Sketching on the Washington, DC Metro usually has to be done fast, and when such is the case, something is bound to go wrong. In this case, it was the rendering on this lady’s neck, where, in the chase to record her very Washingtonian hair, facial expression, clothing and accessory ensemble, and color palette, I had inadvertently given this poor, yet obviously healthy woman, the neck of somebody perhaps a little heavier than she.
Here’s a cavalcade of faces and half-faces sketched on the Washington, DC Metro. While I generally care to only sketch people and focus on unique features, sometimes somebody on the train utters something that is just so characteristically Washingtonian that I need to write it down to remind myself of where I live and work.
“Never give up” is a common mantra in so many situations, and the same holds true when sketching people on a busy commuter train. With a dynamic and unpredictable queue of impromptu life drawing models, you never know which one is going to make for a truly viable study. The result is pages of rushed drawings, half-drawings, and bad drawings, but in not giving up, chances are you may just get in one good study, as was the case here, where the individual on the lower right corner of the page finally made for one good study this particular train ride.
When I sketch people on the Metro, I never know if I’ll have enough time (or luck) to capture the whole individual, or at least, just their heads. Sometimes, I end up somewhere in the middle, as was the case here. It also was the case where I simply didn’t have the right color marker for this gentleman’s rather nice light green shirt, so the best I could do was merely indicate the color and ascribe it to memory.
Commuter trains make for extremely dynamic environments for sketching. With a rough, moving – yet frequently stopping – train and a continual cast of impromptu and unknowing (hopefully!) life drawing models, control over the sketch is always in a state of compromise. Such was the case here; this person was rather normal in build and gentle in appearance, yet in rushing to get him captured in sketch, the degree of lost control resulted with him looking muscular and menacing. I didn’t draw him perfectly, but I did draw him, and I’ve always felt that sometimes, when art goes “wrong”, all it’s really doing is taking on a life of its own.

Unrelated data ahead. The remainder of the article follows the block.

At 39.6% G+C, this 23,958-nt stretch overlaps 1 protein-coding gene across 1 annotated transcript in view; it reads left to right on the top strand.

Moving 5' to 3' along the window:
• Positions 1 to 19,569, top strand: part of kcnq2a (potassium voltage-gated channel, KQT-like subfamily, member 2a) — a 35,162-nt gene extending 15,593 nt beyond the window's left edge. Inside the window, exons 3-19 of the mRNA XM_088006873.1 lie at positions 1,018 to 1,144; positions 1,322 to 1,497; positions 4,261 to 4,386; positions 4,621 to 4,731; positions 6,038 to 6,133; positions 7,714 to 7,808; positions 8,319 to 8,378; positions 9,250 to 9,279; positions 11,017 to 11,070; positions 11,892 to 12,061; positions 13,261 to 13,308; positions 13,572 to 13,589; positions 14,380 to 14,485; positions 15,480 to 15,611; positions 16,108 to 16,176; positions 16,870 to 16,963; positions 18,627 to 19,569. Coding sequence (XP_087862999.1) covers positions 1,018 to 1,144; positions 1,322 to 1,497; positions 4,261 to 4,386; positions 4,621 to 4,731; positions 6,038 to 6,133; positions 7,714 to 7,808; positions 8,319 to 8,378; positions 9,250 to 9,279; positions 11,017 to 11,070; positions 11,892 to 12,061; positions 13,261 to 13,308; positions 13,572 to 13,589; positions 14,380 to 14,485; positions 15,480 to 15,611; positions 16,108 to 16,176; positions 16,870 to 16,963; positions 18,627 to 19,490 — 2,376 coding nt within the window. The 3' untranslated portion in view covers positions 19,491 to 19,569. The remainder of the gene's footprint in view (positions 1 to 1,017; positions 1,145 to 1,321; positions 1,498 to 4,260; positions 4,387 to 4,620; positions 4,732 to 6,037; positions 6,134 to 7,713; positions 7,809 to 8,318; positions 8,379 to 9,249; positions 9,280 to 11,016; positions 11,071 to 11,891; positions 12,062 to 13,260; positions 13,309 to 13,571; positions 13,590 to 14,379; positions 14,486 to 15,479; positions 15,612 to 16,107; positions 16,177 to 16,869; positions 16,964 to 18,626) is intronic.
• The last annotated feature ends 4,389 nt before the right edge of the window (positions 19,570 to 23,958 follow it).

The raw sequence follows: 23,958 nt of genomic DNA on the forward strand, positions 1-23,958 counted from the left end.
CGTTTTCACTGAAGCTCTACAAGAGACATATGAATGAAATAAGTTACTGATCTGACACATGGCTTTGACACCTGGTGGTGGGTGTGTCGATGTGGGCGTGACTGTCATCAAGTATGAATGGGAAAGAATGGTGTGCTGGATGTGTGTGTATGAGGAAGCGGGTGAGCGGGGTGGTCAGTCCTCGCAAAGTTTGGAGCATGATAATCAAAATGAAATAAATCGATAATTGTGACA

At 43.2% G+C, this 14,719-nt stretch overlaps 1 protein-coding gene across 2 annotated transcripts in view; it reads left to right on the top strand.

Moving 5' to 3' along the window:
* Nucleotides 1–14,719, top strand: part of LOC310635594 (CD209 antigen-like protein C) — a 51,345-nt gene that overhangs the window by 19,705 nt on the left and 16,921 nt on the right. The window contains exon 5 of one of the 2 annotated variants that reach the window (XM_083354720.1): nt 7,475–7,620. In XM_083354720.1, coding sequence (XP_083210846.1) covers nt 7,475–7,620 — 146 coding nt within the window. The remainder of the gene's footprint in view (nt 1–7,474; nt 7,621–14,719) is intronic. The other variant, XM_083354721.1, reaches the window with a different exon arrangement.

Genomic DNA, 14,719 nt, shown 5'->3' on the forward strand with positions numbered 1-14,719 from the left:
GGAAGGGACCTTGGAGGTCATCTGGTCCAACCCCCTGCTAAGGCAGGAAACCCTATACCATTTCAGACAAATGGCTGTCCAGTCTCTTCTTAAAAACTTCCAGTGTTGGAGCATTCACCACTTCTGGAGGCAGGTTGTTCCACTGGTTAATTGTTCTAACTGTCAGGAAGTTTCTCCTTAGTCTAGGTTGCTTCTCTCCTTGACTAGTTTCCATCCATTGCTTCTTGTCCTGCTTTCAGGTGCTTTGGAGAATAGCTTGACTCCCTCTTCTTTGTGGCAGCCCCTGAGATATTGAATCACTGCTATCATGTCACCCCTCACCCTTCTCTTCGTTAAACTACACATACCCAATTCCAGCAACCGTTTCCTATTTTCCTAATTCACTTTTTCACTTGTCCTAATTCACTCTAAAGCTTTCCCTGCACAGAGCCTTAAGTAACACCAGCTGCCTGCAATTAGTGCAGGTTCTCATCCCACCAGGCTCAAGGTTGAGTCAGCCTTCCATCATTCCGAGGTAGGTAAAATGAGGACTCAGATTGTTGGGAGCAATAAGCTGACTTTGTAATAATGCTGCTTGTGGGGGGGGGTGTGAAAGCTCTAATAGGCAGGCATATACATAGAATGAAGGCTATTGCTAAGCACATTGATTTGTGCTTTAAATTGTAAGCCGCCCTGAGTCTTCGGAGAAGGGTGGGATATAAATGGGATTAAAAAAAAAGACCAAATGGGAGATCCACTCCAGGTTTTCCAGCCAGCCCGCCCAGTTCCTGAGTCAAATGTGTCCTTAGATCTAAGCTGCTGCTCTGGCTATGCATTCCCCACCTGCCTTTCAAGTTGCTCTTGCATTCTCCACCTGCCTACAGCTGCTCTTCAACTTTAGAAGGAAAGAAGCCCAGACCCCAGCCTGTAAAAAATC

Well, I’m back after my annual summer Tour de France hiatus. No, I wasn’t actually in France, but I was glued to my television and iPhone daily for three weeks watching and following the Tour. And what a Tour it was; the 100th edition of this great race was nothing short of spectacular and historic. The route was stunningly beautiful, the stages brutal and epic, and the competition fierce and exciting. In the end, Christopher Froome, the lanky Englishman from Team Sky finally earned his Grand Tour win in a performance that was both commanding and class.
Of course, giving my life to the Tour for three weeks also meant giving up three weeks of blogging and drawing. I’ve got three weeks worth of awesomeness in my reader to catch up on, plus some new works to post. In the meantime, to ease myself back into blogging, here’s a page from a sketchbook back in 2000. The top drawing was inspired by the hyper-competitive work ethic in New York City at the time, and the bottom drawing was inspired by one of my umpteen hundred thousand trips on the NYC Subway.
When sketching on a busy commuter train, sometimes you just have to grab at bits and pieces of a person. This was one such case, but I played it smart and used the opportunity to grab a few important poses, such as a hand cupping a forehead and another hand curled up in front of a mouth, both poses conveying a deeper sense of thought and focus.
When sketching on the Metro, the grand prize seems to be having the time and luck to capture and color a whole person. The key is to be on a relatively sparsely-packed train where folks are transfixed by their books, newspapers, smartphone, and tablets. Here’s a spread where I got lucky on two consecutive trips on the train.